So What about Your Knighthood, Sir Humphrey?

Article excerpt

Byline: Andrew Alexander

STRIPPING former RBS chief executive Fred Goodwin of his knighthood raises fascinating and even entertaining questions of what the honours list is for.

Prime Ministers love it because over the generations, it has helped keep backbenchers in order. The lure of an eventual K has long been irresistible to some MPs.

'It's the wife who really wanted the title,' a Tory MP once told me on receiving his K after a lifetime of undistinguished service. Even a CBE can help to keep party supporters on side, though that level of modest reward is normally confined to humble trades like journalism.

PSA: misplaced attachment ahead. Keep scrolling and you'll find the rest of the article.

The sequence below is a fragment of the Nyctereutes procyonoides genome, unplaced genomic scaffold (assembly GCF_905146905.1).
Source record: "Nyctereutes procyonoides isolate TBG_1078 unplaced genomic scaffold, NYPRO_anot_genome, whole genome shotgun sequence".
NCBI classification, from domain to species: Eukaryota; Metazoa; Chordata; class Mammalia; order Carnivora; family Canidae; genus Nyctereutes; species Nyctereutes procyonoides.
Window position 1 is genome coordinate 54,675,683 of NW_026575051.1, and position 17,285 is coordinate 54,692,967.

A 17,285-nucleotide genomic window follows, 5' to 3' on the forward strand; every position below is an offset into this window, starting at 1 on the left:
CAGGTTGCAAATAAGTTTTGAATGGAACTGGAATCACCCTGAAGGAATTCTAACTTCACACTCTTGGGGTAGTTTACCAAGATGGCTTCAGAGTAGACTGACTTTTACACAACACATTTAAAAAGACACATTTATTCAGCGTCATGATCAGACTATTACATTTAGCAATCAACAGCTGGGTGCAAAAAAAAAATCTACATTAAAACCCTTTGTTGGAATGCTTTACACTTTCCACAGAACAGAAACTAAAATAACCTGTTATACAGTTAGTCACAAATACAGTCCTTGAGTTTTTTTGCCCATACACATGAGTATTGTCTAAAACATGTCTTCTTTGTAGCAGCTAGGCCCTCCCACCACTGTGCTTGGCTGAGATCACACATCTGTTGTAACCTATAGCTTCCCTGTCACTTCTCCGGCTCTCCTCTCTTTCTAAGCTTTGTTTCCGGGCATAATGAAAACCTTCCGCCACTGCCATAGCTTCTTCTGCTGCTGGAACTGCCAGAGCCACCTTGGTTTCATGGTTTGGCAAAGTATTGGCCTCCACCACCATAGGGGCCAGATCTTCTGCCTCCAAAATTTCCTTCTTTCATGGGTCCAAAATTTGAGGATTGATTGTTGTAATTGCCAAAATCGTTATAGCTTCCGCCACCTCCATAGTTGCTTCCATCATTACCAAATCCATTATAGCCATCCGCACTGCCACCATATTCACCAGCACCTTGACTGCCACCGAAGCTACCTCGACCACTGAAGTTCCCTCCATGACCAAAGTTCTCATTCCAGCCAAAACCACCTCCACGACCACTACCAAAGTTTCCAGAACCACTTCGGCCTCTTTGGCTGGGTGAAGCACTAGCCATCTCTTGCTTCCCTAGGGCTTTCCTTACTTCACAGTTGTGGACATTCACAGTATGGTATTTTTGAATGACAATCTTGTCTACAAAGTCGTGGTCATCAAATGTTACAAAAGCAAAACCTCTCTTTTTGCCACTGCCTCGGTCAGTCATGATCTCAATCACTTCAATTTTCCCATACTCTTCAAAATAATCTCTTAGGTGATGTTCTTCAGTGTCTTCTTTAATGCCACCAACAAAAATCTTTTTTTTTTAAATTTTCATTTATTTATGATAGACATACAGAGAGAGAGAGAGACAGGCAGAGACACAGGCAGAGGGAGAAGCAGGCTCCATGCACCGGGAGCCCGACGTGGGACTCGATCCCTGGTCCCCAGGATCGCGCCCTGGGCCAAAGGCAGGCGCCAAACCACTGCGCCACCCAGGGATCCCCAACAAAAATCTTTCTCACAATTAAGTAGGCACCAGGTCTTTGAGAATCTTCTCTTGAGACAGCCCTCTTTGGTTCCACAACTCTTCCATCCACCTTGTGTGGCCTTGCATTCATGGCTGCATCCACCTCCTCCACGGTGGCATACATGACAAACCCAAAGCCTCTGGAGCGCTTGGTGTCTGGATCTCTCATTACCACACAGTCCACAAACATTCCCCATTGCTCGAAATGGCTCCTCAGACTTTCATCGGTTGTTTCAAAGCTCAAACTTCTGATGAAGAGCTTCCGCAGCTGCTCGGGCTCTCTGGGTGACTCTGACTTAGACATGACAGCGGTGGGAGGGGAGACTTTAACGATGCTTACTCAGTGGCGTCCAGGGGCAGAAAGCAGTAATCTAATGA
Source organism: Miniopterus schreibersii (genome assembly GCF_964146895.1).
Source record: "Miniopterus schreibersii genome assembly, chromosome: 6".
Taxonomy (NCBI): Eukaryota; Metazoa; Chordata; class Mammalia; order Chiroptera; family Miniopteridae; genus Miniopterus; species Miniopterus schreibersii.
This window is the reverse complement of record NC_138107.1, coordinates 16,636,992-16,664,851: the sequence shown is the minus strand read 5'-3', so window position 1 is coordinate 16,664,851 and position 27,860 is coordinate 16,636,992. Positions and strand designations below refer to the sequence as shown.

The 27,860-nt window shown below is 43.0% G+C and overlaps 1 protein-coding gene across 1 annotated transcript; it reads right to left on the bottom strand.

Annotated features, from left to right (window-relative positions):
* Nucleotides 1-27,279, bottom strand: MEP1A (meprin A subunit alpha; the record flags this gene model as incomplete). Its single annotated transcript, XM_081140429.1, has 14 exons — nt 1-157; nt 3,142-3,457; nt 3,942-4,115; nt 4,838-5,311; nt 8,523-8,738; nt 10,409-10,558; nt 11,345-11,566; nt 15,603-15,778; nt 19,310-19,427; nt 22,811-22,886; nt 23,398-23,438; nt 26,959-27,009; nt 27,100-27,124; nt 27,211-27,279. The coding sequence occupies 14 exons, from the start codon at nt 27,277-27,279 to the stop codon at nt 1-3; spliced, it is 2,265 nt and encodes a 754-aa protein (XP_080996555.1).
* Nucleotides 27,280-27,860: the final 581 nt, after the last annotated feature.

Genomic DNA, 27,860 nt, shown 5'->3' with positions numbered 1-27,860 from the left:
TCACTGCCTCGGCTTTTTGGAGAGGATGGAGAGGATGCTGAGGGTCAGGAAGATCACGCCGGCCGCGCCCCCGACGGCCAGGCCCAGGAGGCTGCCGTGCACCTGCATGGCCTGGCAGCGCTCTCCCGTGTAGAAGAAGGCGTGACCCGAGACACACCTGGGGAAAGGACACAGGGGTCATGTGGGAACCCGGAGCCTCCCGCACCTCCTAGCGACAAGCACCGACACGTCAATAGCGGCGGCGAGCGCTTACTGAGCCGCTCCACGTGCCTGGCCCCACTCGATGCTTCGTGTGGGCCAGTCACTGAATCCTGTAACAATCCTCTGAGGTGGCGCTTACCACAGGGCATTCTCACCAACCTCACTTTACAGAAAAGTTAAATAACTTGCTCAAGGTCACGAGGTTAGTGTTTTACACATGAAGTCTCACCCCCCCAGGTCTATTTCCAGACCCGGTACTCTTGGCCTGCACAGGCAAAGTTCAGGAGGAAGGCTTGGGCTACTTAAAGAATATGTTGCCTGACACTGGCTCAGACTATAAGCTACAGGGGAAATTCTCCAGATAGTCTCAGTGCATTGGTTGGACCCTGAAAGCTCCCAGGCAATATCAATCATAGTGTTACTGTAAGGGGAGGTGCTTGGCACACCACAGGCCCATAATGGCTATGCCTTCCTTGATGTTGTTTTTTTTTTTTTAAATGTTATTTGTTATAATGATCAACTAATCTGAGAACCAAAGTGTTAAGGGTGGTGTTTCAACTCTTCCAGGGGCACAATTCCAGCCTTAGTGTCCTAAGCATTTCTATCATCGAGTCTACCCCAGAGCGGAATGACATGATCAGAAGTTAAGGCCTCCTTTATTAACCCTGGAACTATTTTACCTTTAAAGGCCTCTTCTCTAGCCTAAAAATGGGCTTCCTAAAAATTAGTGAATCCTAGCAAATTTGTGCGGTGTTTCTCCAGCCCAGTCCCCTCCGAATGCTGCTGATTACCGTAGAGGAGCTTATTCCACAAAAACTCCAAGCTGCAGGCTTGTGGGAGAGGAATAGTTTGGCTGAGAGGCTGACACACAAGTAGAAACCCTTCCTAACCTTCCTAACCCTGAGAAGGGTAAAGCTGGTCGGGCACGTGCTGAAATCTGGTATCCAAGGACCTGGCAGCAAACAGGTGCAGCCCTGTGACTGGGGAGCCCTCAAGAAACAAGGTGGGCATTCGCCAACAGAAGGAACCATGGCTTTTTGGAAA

Lord Northcliffe, who owned this and various other newspapers a century ago, declared that journalists should not accept honours since it could make them fawn over the government of the day.

He was quite right, though the fact that he accepted a peerage might make one wonder. Joining the House of Lords was different, it could be argued, because it assumed that the newspaper proprietors etc had a serious political talent.

At any rate, that is the way the system has worked hitherto. But there are signs that it is now failing in an important respect.

Tory backbenchers are rebelling regularly and in large numbers, usually about some problem arising from the EU.

The whips do their best, but the Parliamentary Spring is proving to be real and is worth cheering.

The Northcliffe view on honours for the scribblers was certainly ignored by Harold Wilson as Prime Minister. He was very liberal in scattering them around Fleet Street.

If he got a bad press it was certainly not due to holding back with his favours, including peerages. Eventually his excessive kindness led to scandals in his resignation honours -- in the socalled Lavender List row. …